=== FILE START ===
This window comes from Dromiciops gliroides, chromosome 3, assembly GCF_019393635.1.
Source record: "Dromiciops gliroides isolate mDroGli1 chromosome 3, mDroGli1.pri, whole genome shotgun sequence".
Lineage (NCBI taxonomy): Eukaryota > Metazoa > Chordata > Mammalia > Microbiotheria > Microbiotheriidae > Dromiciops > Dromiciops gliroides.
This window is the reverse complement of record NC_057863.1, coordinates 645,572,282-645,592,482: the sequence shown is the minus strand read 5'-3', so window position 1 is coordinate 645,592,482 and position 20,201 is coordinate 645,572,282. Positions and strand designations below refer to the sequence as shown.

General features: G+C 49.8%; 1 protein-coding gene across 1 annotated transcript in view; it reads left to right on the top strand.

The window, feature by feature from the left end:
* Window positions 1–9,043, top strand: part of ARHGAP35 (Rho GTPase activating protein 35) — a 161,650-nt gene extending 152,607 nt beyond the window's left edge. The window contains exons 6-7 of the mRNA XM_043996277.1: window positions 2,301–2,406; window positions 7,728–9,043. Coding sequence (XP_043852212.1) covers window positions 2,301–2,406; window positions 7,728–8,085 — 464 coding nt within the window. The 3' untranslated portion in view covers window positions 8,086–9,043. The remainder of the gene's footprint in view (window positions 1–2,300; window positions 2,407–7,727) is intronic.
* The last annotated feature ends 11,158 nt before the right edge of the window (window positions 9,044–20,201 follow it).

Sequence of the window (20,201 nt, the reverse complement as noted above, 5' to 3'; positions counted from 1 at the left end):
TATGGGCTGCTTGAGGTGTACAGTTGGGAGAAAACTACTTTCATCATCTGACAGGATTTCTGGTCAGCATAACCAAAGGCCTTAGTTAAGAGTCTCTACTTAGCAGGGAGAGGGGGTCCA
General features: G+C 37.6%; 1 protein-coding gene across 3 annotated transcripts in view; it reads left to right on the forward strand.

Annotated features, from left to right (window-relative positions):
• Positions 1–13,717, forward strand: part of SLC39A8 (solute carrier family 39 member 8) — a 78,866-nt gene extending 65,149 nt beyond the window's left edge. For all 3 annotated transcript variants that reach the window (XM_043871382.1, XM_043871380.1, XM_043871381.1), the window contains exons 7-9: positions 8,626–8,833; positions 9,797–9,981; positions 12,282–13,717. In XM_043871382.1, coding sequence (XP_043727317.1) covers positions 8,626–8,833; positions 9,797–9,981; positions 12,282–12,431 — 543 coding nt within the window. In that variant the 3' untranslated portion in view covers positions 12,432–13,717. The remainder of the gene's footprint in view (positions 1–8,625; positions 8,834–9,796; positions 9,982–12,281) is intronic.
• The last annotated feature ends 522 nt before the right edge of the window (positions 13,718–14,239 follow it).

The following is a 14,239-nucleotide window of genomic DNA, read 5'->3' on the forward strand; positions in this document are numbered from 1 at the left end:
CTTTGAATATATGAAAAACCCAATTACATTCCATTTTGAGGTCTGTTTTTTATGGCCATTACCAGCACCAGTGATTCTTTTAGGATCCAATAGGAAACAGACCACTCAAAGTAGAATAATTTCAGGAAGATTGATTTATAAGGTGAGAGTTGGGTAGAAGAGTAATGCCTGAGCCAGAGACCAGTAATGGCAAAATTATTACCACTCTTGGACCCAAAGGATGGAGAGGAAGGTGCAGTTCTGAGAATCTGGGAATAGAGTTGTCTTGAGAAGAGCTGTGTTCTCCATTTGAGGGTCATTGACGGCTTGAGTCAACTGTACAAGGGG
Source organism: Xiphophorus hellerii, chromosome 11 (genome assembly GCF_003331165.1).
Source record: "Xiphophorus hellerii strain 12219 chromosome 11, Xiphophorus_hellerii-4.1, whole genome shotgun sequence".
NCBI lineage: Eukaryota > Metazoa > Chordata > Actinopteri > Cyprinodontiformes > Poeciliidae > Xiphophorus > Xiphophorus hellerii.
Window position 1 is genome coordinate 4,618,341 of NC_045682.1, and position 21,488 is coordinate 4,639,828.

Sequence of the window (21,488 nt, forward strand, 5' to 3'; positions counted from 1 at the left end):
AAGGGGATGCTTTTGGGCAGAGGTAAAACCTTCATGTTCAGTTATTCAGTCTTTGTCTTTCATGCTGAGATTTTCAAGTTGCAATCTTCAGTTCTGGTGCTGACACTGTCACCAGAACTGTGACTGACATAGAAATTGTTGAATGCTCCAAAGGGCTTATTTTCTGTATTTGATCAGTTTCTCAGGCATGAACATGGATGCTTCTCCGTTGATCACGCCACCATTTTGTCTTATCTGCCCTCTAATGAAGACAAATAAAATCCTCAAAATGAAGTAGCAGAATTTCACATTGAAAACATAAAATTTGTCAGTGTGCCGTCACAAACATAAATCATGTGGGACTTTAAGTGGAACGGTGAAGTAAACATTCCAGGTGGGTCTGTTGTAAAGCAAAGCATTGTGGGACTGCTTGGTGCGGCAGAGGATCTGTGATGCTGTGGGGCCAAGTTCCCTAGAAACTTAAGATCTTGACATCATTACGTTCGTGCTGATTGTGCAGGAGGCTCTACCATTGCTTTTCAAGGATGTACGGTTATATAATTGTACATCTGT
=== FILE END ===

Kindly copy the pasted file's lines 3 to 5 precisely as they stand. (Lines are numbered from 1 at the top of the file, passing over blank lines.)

Lineage (NCBI taxonomy): Eukaryota > Metazoa > Chordata > Mammalia > Microbiotheria > Microbiotheriidae > Dromiciops > Dromiciops gliroides.
This window is the reverse complement of record NC_057863.1, coordinates 645,572,282-645,592,482: the sequence shown is the minus strand read 5'-3', so window position 1 is coordinate 645,592,482 and position 20,201 is coordinate 645,572,282. Positions and strand designations below refer to the sequence as shown.

General features: G+C 49.8%; 1 protein-coding gene across 1 annotated transcript in view; it reads left to right on the top strand.